Because our page count is tight, I often have to cram two reviews into the space of one. Usually, that's not a problem, but this week, we have very strange bedfellows snuggled up together: a family-friendly romp at the Gaslight Theatre, and a strictly adult drama at Live Theatre Workshop.
I'll start with the family fare, and then you children can go do something safe, like play in the street, while I have a few words with the grown-ups about the other show.
Gaslight's latest musical spoof is Harlie's Angels, a takeoff on that cheesy 1970s TV series about a trio of foxy detectives who worked for a never-seen boss named Charlie. Gaslight writer-director Peter Van Slyke is taking a bit of a risk here, because Charlie's Angels was already the victim of a couple of big-budget Hollywood send-ups. How can this stage effort compete? But the Gaslight treatment operates, as usual, on an entirely different plane of reality; it's as much a parody of the disco movement as a TV satire, with the sorts of villains you'd find in Rocky and Bullwinkle.
The bad guys are more interesting than the heroines here. It's the 1970s, and the Slobovians have resolved to take over the world—the world of disco, that is—but their efforts have been hampered by the defection of their one international disco superstar, Flavio Suave (Todd Thompson in an unreliable blow-dried wig). The head of the Slobovian Secret Service (David Orley, playing a cross between Mr. Big and Dr. Evil) and intelligence-committee member Comrade Ninetchka (Nancy LaViola) send out a pair of operatives, the Piroshki brothers (Mike Yarema and Charlie Hall), to take Flavio out of circulation and establish themselves as disco stars. The brothers are unpromising performers—they can't get a position higher on the charts than David Hasselhoff—until they are placed in a machine that rearranges their molecular structure to maximize getting their groove on. They emerge as a pair of "wild and crazy guys" inspired by old Saturday Night Live sketches.
The Angels (Sarah Vanek, Deborah Klingenfus and Tarreyn Van Slyke) and their watcher (Joe Cooper) are less compelling as characters; the women aren't much more than quasi-airheads who know martial arts, which actually isn't much different from the TV show. But there is some amusing hair-flipping, some single-finger karate action and an underwater fistfight to keep things funny. Some of the best song-and-dance work comes from secondary figures, particularly Yarema and LaViola.
The show-closer is an olio paying tribute to Hollywood musicals, primarily The Wizard of Oz. Presumably to avoid copyright trouble, the affectionate condensation stops about two-thirds of the way through the story. What a disappointment; I was looking forward to the flying monkeys.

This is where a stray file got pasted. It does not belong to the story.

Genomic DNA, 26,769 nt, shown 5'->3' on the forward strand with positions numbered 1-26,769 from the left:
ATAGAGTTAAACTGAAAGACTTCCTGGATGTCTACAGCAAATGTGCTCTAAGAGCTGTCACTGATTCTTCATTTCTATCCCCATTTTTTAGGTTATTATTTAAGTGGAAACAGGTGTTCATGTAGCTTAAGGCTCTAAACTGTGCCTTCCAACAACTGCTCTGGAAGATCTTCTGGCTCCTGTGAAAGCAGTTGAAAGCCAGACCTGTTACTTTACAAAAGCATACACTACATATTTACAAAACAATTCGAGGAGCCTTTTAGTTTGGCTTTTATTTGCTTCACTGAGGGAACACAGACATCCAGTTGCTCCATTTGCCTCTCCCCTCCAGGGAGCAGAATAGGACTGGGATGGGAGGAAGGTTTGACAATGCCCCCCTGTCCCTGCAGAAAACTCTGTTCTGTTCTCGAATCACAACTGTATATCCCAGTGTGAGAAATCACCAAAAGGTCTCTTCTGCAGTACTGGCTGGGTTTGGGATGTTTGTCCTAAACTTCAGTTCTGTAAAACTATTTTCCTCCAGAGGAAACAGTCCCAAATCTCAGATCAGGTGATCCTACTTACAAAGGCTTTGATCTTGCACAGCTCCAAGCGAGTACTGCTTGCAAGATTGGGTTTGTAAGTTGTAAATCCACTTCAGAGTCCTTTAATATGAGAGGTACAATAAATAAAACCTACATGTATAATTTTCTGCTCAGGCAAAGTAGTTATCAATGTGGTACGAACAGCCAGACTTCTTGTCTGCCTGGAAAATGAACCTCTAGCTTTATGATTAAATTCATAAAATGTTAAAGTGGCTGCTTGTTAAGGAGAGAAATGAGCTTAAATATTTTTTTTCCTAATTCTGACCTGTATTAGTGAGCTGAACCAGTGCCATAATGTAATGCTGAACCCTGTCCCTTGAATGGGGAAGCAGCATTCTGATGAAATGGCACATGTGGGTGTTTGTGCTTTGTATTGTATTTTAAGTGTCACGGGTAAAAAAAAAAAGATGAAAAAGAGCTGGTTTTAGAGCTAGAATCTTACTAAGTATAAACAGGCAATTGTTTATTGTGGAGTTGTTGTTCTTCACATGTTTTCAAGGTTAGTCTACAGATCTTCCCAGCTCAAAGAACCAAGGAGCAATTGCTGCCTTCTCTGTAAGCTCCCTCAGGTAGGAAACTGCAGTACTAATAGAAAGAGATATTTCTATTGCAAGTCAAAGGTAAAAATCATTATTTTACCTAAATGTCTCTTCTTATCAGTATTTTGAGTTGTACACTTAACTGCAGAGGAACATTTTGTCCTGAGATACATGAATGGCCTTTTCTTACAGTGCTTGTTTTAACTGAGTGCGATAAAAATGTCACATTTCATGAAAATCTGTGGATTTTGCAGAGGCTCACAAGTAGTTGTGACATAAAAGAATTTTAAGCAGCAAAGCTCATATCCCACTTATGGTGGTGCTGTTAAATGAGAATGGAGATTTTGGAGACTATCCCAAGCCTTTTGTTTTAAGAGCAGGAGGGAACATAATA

Now, kids, run along to the comic pages in the back of the paper, and be careful not to peek at the smut section along the way. I have to tell everyone else about a very fine and grown-up show presented as part of Live Theatre Workshop's late-night Etcetera series.
Anne Thibault's I Wrote This Play to Make You Love Me is about a traveling actress named Lysette and her adventures in promiscuity. But this is not just another play about oversexed theater people; it's a sensitive, funny and poignant study of a woman grappling with abandonment issues. If the play has a fault, it's that the audience can figure out Lysette's problem much, much sooner than Lysette does, but this is not because she's superficial; she's just in too deep to find a useful vantage point.
"This is the 33rd bed I've slept in this year," Lysette declares, "though work doesn't account for all of them." Lysette is a bit heftier than casting directors and singles-bar horndogs generally prefer, yet she has managed to land a series of short-term lovers and the lead role in Ibsen's A Doll's House—a play in which a woman abandons her family, which is exactly what Lysette's mother did decades before.
This leads Lysette to contemplate the identities she has chosen for herself in real life, not just in the theater, and her reliance on serial fake intimacy. This is not a dirty show—there's no simulated sex, and very little raw dialogue—but it is distinctly adult in its frank consideration of the tensions between freedom and commitment.
As Lysette, Amanda Gremel securely holds the stage for an hour and a half, presenting to us a determined survivor who is all too aware of her flaws. Gremel can be girlish, authoritative, hesitant, wistful—whatever the scene requires—without slackening a consistent, tight thread of character that runs from the play's beginning to end.
Director Christopher Johnson takes all the play's male roles, most of them offstage. The one exception is his appearances as Lysette's brother, the man who loves her most and best; there's real, honest, touching affection between Johnson and Gremel, creating some of the most effective episodes in the story. The rest of the time, Johnson is a sequence of disembodied voices, the parade of other men in Lysette's life, and he manages to produce a new, thoroughly distinct character every couple of minutes.
Despite what the title suggests, I Wrote This Play to Make You Love Me is not an excuse for Thibault to wallow in semi-autobiographical self-pity. It's a sincere self-appraisal, given a spare, honest presentation.